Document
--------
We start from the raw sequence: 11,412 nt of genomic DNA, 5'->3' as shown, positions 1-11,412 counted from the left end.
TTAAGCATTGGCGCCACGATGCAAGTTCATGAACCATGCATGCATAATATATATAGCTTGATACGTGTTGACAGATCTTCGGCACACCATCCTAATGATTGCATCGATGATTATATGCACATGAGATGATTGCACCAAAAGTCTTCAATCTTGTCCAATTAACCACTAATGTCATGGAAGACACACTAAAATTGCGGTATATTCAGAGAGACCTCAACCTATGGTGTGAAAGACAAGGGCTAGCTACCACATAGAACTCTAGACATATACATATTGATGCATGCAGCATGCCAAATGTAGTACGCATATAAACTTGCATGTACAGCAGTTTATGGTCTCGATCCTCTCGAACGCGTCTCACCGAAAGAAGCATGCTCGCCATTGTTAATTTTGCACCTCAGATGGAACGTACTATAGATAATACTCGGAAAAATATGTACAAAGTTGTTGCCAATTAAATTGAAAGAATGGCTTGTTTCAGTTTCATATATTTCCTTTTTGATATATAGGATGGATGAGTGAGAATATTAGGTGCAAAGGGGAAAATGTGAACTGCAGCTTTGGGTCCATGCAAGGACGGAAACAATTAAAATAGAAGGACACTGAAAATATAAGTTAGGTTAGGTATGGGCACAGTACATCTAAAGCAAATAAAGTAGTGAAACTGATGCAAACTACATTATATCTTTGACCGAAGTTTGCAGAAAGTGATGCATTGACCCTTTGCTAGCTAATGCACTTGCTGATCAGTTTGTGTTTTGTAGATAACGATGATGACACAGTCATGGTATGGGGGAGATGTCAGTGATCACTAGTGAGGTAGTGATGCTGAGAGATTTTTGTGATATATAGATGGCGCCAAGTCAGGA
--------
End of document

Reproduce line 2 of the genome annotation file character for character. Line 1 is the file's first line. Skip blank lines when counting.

TTAAGCATTGGCGCCACGATGCAAGTTCATGAACCATGCATGCATAATATATATAGCTTGATACGTGTTGACAGATCTTCGGCACACCATCCTAATGATTGCATCGATGATTATATGCACATGAGATGATTGCACCAAAAGTCTTCAATCTTGTCCAATTAACCACTAATGTCATGGAAGACACACTAAAATTGCGGTATATTCAGAGAGACCTCAACCTATGGTGTGAAAGACAAGGGCTAGCTACCACATAGAACTCTAGACATATACATATTGATGCATGCAGCATGCCAAATGTAGTACGCATATAAACTTGCATGTACAGCAGTTTATGGTCTCGATCCTCTCGAACGCGTCTCACCGAAAGAAGCATGCTCGCCATTGTTAATTTTGCACCTCAGATGGAACGTACTATAGATAATACTCGGAAAAATATGTACAAAGTTGTTGCCAATTAAATTGAAAGAATGGCTTGTTTCAGTTTCATATATTTCCTTTTTGATATATAGGATGGATGAGTGAGAATATTAGGTGCAAAGGGGAAAATGTGAACTGCAGCTTTGGGTCCATGCAAGGACGGAAACAATTAAAATAGAAGGACACTGAAAATATAAGTTAGGTTAGGTATGGGCACAGTACATCTAAAGCAAATAAAGTAGTGAAACTGATGCAAACTACATTATATCTTTGACCGAAGTTTGCAGAAAGTGATGCATTGACCCTTTGCTAGCTAATGCACTTGCTGATCAGTTTGTGTTTTGTAGATAACGATGATGACACAGTCATGGTATGGGGGAGATGTCAGTGATCACTAGTGAGGTAGTGATGCTGAGAGATTTTTGTGATATATAGATGGCGCCAAGTCAGGA